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Refocus Attention

When an individual with dementia becomes fearful or paranoid of non-real events, validate their feelings and refocus them on tasks that alleviate the anxiety. Being confrontational or trying to reason with them will only worsen the situation.

Dementia affects a person’s ability to interpret sensory information accurately, leading them to construct false realities in an effort to “make sense” of daily events. Dwindling control, confusion and resulting insecurities can cause your loved one to interpret events from a fearful perspective, leading to suspicions and false ideas. In this state, the sound of rain tapping on the window may be identified as someone breaking into the house. Or, a misplaced item may be perceived as stolen. 

How can you best calm your loved one?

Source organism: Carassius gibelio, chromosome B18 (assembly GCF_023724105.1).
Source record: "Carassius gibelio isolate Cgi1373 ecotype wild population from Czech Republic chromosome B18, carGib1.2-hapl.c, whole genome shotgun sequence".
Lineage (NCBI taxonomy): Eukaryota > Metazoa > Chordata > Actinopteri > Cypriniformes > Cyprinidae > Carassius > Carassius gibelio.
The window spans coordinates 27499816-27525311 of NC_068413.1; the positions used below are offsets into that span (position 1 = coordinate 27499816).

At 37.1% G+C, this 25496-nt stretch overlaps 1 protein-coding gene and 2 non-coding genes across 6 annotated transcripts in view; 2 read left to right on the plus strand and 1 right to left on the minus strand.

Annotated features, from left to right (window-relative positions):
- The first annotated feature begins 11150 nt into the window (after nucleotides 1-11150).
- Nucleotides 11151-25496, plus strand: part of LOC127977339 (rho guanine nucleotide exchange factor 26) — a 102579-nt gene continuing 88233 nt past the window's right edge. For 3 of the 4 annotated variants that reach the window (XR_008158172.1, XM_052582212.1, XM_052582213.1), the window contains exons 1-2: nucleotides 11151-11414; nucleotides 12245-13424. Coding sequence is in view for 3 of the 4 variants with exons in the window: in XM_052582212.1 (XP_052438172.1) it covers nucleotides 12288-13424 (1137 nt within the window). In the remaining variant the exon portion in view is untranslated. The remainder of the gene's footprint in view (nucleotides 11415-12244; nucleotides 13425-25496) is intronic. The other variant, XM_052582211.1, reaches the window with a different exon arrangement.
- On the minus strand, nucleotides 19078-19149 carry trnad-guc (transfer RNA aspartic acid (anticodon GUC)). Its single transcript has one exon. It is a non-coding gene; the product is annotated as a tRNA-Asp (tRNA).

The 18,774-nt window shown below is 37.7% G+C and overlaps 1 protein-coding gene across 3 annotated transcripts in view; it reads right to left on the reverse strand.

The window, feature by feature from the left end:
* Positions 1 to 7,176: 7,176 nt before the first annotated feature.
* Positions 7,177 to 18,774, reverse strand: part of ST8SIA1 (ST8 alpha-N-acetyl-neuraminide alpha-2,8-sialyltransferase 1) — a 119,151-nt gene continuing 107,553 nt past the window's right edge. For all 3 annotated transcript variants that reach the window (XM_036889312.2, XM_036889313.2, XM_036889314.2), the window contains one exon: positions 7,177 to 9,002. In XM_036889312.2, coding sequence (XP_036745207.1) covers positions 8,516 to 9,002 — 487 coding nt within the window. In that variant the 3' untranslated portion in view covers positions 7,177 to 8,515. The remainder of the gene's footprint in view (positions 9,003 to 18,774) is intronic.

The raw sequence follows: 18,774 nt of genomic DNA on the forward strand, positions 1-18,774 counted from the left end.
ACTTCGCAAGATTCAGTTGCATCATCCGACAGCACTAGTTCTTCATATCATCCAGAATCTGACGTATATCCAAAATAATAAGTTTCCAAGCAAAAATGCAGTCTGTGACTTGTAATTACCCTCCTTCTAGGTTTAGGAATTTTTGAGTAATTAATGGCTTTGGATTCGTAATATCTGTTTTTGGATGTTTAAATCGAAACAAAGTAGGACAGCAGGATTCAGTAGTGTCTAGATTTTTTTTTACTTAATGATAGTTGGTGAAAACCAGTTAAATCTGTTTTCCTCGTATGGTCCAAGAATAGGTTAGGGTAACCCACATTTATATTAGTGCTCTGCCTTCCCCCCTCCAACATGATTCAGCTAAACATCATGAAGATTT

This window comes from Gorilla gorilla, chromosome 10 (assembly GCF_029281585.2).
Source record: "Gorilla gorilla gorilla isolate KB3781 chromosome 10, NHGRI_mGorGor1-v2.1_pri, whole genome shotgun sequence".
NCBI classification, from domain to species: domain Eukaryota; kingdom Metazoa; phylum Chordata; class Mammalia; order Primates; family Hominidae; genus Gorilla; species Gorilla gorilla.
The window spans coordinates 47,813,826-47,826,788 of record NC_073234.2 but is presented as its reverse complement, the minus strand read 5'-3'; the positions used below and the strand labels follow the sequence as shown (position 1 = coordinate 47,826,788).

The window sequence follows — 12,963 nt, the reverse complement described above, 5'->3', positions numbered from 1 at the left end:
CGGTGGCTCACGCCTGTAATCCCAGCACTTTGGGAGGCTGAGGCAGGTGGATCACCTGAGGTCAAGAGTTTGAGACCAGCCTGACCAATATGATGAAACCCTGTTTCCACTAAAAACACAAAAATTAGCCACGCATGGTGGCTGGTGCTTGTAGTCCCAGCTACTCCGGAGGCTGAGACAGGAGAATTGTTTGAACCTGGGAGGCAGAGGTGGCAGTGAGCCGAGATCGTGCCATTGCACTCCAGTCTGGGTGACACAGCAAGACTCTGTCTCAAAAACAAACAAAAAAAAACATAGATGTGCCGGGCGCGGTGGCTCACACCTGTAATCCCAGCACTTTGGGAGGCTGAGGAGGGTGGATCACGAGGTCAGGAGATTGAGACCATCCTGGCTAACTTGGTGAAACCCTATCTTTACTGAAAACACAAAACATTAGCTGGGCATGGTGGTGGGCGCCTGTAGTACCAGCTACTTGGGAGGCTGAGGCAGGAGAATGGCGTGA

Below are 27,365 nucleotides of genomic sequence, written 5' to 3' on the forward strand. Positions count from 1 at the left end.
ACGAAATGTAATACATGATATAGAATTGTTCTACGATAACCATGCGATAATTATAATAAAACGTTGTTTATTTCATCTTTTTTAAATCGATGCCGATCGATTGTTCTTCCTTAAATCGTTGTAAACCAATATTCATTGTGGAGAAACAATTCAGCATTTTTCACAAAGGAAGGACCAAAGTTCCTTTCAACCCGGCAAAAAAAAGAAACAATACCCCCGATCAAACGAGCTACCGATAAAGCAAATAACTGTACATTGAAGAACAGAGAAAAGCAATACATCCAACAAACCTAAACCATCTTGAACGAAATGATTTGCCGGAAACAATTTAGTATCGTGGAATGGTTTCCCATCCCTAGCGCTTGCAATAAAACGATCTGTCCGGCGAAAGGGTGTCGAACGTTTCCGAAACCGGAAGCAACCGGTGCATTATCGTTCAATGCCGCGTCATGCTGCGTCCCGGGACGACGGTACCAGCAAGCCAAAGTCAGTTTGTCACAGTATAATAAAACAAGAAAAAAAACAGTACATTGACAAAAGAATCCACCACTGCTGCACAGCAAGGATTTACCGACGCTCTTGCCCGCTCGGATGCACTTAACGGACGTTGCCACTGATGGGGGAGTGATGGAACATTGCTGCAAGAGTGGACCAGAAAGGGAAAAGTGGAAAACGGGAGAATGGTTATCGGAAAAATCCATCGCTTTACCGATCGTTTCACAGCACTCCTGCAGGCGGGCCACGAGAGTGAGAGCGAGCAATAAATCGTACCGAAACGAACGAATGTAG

Respond to the fear or misinterpretation with compassion and support, then redirect the focus. Never attempt to correct, reason or argue with someone affected by dementia, even when the source of misunderstanding appears obvious or logical. Arguing the truth will not correct the situation. Instead, offer to help mom find her “stolen” purse, suggesting a cup of tea after it’s located. Tell dad that the sound he heard was probably just raindrops, but you’ll stay with him for a while to be sure — then reminisce about a special family holiday or vacation.